by Hannah Williams-
The ways the entertainment industry consumes and disperses art is quickly changing as technology develops more each year. With a rapid rise in streaming services, like Netflix, theaters and performing arts centers are having to adapt to survive. As a result of such services, these establishments are dealing with issues like reduced attendance and low ticket sales.
Streaming services began growing in 2005 with YouTube, a video-sharing website, and its success in the entertainment markets has skyrocketed since then. The biggest catalyst that drew people towards streaming services over theaters and performing arts centers came during the COVID-19 pandemic. AMC Entertainment reported a loss of $4.5 billion in 2020 after having to close all of its theaters for public safety. Cinemark and Regal Cinemas also closed their theaters that year.
Another factor in this shift is ticket costs. The Statista Research Department reports the average price of a movie ticket in the US in 2021 was $9.57. Twenty years ago, it was $5.66. Locally, B&B Theatres in Blacksburg currently prices 1 adult ticket for around $11, while the monthly cost for a Netflix subscription starts at $6.99 and features a wide range of movies and TV shows.
Due to rising costs, some stay home to watch movies, even if it means waiting longer for them to release on streaming platforms. Although, some films, like “Dune”, are released on streaming services the same day as in theaters.
“More movies are being promoted alongside streaming services,“ says Nicholas Powell, a concessions worker at B&B Theatres. “Just about everyone has, or knows someone who has, access to every streaming service. So when those movies come out, I see significantly low amounts of attendance.”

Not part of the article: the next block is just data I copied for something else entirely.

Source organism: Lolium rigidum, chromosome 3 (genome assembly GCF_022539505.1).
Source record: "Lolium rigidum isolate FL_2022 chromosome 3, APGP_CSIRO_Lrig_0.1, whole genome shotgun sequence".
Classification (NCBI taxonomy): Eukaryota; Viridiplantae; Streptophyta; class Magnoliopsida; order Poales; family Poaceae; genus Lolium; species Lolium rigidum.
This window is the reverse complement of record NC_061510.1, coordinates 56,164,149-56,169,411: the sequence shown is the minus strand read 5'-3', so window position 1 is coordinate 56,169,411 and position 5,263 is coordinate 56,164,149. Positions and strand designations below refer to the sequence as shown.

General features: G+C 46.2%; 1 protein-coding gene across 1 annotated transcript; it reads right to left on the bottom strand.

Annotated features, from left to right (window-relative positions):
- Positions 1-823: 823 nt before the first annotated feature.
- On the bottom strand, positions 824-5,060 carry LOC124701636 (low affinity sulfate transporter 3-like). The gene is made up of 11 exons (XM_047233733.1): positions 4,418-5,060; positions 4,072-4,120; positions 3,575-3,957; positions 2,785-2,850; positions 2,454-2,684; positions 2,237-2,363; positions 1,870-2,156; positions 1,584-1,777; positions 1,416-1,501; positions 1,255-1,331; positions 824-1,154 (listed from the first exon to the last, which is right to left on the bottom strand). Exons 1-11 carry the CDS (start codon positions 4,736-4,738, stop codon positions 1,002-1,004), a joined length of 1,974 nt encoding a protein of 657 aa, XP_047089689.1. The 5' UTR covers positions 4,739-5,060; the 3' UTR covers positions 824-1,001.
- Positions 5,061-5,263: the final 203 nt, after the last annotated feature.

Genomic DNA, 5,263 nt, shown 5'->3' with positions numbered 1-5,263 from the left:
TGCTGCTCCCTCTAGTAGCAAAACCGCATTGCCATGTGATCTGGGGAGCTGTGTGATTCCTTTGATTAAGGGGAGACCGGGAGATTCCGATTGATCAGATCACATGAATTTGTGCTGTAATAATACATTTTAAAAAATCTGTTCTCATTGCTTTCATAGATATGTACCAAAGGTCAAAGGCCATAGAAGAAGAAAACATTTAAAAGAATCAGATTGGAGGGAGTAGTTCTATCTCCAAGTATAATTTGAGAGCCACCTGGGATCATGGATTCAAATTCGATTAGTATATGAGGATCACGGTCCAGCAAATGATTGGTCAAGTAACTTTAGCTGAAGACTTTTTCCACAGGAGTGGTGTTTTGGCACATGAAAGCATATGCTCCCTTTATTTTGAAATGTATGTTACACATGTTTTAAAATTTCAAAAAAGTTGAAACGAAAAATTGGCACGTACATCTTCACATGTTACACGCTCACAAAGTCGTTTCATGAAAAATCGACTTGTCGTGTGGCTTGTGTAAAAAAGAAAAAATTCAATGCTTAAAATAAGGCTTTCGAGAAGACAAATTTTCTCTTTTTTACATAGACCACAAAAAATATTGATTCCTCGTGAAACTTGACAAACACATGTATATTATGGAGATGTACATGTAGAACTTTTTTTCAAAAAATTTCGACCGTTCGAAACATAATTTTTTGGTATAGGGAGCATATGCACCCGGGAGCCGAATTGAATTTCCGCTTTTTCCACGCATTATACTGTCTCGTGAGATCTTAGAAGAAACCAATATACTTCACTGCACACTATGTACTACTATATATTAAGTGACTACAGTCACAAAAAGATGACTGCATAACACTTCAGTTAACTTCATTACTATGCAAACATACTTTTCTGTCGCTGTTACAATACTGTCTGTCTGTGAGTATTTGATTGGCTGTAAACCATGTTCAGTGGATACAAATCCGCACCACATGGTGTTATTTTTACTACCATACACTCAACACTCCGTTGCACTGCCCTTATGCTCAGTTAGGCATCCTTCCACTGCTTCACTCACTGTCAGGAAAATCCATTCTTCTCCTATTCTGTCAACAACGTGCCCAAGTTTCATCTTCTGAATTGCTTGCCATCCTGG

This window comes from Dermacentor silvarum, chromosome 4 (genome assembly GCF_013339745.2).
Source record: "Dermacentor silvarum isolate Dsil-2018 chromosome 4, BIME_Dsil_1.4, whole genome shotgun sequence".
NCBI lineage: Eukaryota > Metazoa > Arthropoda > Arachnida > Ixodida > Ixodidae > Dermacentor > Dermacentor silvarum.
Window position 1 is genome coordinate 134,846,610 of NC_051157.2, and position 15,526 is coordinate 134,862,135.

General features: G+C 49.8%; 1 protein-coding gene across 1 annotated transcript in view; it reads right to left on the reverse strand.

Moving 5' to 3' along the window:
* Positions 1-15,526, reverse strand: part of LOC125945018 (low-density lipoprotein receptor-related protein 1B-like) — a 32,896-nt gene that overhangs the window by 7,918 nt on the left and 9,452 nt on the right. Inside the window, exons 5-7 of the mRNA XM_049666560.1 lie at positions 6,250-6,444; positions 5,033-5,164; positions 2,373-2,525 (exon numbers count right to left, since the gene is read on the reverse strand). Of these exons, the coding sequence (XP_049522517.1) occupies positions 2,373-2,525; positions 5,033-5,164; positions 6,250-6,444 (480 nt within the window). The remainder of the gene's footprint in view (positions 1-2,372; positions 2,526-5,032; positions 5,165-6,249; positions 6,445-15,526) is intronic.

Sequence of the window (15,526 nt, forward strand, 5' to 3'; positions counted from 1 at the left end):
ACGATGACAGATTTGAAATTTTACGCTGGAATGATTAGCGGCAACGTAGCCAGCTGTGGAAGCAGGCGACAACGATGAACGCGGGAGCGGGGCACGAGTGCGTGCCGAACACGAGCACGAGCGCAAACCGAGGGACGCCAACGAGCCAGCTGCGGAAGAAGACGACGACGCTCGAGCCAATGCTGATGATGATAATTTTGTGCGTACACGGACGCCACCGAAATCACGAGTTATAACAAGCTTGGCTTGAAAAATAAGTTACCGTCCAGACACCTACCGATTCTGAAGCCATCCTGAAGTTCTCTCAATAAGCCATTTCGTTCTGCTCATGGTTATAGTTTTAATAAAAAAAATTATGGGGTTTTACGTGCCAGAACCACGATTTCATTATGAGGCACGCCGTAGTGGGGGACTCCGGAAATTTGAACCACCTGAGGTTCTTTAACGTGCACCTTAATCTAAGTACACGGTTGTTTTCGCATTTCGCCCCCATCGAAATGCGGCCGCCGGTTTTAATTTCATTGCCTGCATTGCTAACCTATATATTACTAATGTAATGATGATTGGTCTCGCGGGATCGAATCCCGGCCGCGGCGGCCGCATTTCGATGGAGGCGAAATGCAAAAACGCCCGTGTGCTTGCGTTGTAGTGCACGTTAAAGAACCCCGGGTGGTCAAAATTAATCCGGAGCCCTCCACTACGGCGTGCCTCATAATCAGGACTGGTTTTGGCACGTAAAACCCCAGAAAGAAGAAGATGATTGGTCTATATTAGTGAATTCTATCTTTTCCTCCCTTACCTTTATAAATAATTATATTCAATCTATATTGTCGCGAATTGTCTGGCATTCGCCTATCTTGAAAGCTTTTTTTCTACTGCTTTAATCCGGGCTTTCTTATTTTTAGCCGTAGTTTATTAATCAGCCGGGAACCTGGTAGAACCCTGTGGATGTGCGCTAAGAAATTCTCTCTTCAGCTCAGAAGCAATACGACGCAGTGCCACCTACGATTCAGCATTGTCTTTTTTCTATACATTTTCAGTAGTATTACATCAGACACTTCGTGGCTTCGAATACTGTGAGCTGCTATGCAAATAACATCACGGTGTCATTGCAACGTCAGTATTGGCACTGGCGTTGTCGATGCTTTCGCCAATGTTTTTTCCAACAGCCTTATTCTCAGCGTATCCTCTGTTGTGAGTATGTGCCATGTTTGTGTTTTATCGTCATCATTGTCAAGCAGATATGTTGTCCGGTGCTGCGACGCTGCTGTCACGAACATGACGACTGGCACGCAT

Ticket prices vary for live performances. At Moss Arts Center, prices tend to steer on the higher end. Depending on the seat location, student status and demand, tickets cost anywhere from $10 to upwards of $100.
Kristen Kim, a box office attendant at Moss Arts Center, says finances greatly impact attendance, particularly for students.
“College is hard. There are times when performances don’t cost $10,” Kim says. “You actually have to save up to buy [tickets]. Going to performances is a luxury from a student perspective.”
When the Moss Arts Center sees a high amount of sales, it suffers with follow-through and ticket buyers showing up. Margaret Lawrence, the Director of Programming at Moss Arts Center, says this is the center’s current concern.
“We’re hearing that students are attending fewer events, much less than before the pandemic,” says Lawrence. “We are concerned about students who have gone through the pandemic having to stream everything and have hit this different stride where going to a big thing in person with all these people doesn’t feel as comfortable anymore.”
The growth of streaming services continues, with 83% of consumers having a subscription to video-on-demand platforms. As the effects of the pandemic still loom, there is much uncertainty about where the entertainment industry is headed.